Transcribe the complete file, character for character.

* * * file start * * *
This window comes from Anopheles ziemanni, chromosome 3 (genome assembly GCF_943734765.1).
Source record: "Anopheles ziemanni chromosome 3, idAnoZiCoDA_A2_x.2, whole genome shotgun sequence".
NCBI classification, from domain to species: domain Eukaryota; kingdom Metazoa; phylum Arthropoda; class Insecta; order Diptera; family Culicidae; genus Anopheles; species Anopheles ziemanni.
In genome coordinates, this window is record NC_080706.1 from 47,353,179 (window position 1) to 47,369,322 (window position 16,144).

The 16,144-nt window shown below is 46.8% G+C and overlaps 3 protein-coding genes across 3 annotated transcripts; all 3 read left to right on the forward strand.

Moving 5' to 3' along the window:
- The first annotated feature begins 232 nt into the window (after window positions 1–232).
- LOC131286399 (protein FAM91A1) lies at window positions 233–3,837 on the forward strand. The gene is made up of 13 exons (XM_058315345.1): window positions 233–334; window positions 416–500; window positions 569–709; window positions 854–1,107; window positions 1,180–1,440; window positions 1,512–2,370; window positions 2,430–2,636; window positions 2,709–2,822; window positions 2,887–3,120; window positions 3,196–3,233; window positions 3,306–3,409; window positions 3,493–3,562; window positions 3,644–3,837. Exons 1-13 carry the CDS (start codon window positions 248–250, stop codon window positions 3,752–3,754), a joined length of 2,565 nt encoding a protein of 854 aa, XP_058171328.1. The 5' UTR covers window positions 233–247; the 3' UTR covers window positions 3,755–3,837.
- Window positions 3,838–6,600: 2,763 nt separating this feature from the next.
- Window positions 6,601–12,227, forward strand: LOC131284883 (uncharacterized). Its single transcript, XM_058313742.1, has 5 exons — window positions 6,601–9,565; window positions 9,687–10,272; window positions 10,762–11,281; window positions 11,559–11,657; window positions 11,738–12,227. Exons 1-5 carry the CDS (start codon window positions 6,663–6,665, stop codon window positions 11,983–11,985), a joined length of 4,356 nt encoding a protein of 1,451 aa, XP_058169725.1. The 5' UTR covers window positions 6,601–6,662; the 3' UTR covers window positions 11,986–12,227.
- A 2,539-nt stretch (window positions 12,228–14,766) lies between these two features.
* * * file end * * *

This window comes from Anopheles ziemanni, chromosome 3 (genome assembly GCF_943734765.1).
Source record: "Anopheles ziemanni chromosome 3, idAnoZiCoDA_A2_x.2, whole genome shotgun sequence".
NCBI classification, from domain to species: domain Eukaryota; kingdom Metazoa; phylum Arthropoda; class Insecta; order Diptera; family Culicidae; genus Anopheles; species Anopheles ziemanni.
In genome coordinates, this window is record NC_080706.1 from 47,353,179 (window position 1) to 47,369,322 (window position 16,144).

The 16,144-nt window shown below is 46.8% G+C and overlaps 3 protein-coding genes across 3 annotated transcripts; all 3 read left to right on the forward strand.

Moving 5' to 3' along the window:
- The first annotated feature begins 232 nt into the window (after window positions 1–232).
- LOC131286399 (protein FAM91A1) lies at window positions 233–3,837 on the forward strand. The gene is made up of 13 exons (XM_058315345.1): window positions 233–334; window positions 416–500; window positions 569–709; window positions 854–1,107; window positions 1,180–1,440; window positions 1,512–2,370; window positions 2,430–2,636; window positions 2,709–2,822; window positions 2,887–3,120; window positions 3,196–3,233; window positions 3,306–3,409; window positions 3,493–3,562; window positions 3,644–3,837. Exons 1-13 carry the CDS (start codon window positions 248–250, stop codon window positions 3,752–3,754), a joined length of 2,565 nt encoding a protein of 854 aa, XP_058171328.1. The 5' UTR covers window positions 233–247; the 3' UTR covers window positions 3,755–3,837.
- Window positions 3,838–6,600: 2,763 nt separating this feature from the next.
- Window positions 6,601–12,227, forward strand: LOC131284883 (uncharacterized). Its single transcript, XM_058313742.1, has 5 exons — window positions 6,601–9,565; window positions 9,687–10,272; window positions 10,762–11,281; window positions 11,559–11,657; window positions 11,738–12,227. Exons 1-5 carry the CDS (start codon window positions 6,663–6,665, stop codon window positions 11,983–11,985), a joined length of 4,356 nt encoding a protein of 1,451 aa, XP_058169725.1. The 5' UTR covers window positions 6,601–6,662; the 3' UTR covers window positions 11,986–12,227.
- A 2,539-nt stretch (window positions 12,228–14,766) lies between these two features.